All the answers you may need about PTDs can be found here. Although this may help you understand more about a PTD we strongly advise that you seek financial advice before entering in to any agreement – even if it isn’t from us. But we’re always happy to help.
You will need to inform the Trustee as soon as possible about any change of circumstances.
There are fees charged by the Trustee for a PTD. There are two types of fees; Initial Trustee fee and a realisation fee (percentage of the amount that is paid in to the PTD). In addition there are also related costs which are called disbursements. These include legal registration costs.
The fees will be deducted from your monthly payments. The amount you pay is based on affordability after your essential expenditure has been considered in line with the Common Financial Statement.
A PTD will adverse affect your credit file and your ability to obtain future credit. A PTD will stay on your credit report for six years from the date it is agreed.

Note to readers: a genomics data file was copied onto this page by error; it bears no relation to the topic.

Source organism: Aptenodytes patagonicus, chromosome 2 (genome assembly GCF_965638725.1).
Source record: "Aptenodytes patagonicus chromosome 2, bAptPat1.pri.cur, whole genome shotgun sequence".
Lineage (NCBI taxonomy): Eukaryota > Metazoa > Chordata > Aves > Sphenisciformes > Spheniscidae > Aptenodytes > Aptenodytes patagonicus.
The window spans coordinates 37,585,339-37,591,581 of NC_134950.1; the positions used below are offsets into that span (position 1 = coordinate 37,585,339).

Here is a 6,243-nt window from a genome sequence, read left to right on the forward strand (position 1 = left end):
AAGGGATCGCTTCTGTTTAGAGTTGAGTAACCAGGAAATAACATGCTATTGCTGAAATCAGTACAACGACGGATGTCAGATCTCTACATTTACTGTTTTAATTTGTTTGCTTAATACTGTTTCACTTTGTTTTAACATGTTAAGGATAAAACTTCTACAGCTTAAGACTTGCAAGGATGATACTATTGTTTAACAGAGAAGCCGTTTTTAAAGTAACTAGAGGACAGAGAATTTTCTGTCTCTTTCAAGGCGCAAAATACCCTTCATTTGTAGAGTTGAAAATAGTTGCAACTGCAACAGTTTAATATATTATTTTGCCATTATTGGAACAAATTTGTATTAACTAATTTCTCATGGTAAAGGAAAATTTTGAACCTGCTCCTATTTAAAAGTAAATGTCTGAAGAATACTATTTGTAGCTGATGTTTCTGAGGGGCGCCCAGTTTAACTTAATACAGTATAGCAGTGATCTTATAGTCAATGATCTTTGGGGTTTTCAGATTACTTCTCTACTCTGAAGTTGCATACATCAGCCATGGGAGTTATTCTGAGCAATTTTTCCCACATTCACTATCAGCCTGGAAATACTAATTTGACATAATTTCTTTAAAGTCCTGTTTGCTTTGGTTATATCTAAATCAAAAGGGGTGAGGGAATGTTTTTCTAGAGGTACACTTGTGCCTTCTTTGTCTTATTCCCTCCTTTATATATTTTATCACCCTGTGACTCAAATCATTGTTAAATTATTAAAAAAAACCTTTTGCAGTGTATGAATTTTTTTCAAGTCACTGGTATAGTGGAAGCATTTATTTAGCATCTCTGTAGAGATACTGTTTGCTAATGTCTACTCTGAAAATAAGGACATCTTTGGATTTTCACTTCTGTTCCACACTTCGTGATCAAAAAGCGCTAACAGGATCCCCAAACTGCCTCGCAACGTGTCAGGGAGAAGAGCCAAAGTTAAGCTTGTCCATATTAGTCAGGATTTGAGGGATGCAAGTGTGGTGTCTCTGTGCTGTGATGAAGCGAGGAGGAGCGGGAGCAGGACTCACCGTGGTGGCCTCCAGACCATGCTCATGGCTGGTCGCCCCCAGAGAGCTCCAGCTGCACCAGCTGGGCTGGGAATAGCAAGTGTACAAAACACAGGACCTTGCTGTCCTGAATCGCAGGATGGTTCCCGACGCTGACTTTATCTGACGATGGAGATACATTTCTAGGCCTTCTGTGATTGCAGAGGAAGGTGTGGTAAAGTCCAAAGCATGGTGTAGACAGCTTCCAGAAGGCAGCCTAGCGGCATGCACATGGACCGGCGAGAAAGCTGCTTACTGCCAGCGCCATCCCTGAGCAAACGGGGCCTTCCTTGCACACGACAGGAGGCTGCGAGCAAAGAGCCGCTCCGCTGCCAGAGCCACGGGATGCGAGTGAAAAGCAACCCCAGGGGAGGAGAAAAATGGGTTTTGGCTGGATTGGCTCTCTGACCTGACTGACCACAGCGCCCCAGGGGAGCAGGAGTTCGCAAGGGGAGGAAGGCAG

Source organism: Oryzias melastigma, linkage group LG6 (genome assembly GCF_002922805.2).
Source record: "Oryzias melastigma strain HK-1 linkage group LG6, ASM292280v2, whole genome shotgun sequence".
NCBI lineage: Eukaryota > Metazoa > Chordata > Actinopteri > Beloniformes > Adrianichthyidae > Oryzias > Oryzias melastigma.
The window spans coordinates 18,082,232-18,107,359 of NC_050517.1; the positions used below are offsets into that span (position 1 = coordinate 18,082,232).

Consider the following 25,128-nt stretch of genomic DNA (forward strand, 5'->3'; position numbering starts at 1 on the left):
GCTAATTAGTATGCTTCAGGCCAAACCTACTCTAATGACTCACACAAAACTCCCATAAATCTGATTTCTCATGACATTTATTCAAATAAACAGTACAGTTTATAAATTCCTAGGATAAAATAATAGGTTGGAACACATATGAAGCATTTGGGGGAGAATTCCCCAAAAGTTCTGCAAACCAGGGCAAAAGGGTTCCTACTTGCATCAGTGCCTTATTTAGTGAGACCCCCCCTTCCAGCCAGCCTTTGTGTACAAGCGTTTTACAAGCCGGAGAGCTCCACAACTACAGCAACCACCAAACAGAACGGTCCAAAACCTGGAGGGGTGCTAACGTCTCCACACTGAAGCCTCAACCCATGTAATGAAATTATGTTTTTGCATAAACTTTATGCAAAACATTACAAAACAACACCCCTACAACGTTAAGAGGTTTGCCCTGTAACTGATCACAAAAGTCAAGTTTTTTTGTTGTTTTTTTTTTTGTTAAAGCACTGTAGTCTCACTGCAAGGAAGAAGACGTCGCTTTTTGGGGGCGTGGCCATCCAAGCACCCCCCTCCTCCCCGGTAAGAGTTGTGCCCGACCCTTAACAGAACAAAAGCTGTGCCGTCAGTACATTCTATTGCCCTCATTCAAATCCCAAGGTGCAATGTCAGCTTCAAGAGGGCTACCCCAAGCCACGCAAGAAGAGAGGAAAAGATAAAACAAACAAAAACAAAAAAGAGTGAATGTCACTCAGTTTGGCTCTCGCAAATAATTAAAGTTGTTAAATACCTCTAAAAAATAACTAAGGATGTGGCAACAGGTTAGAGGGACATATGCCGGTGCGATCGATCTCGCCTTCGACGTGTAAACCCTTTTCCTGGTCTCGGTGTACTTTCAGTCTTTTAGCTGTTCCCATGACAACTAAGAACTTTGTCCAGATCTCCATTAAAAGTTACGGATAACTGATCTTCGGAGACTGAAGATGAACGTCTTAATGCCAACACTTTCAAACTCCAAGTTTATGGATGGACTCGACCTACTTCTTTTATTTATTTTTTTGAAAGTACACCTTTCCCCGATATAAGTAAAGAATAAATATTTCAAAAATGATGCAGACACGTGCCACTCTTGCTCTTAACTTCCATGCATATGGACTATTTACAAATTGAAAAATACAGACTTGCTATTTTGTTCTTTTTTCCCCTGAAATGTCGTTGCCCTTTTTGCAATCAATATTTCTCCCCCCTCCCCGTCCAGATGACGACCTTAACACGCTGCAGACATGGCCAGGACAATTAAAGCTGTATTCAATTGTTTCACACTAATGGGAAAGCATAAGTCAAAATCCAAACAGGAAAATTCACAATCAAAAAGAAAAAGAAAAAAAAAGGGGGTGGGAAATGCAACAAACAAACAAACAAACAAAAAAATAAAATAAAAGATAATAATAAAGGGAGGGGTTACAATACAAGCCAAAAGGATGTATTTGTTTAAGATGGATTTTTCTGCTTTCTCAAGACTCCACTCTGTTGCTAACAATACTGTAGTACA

A PTD usually lasts four years. It may last longer than this in some circumstances such as if you miss your payments. If you’re a homeowner then you may be required to release equity in your home by remortgaging.
Generally, unsecured debts can normally be included in a PTD. The following details debts which are excluded from a PTD. These include student loans, money owed to someone who holds a security on your property (e.g. a mortgage or secured loan), debts incurred through fraudulent activity, hire purchases and fines.
When setting up a PTD your creditors can either agree or object once details to apply for it have been made publicly available. Once agreed any contact is usually managed by a Trustee. If you don’t follow the terms of the PTD then it may either be terminated or the Trustee can apply for your sequestration – or bankruptcy. Should the Trust Deed be terminated you will be liable for your outstanding unsecured debts and your creditors will be free to contact you directly.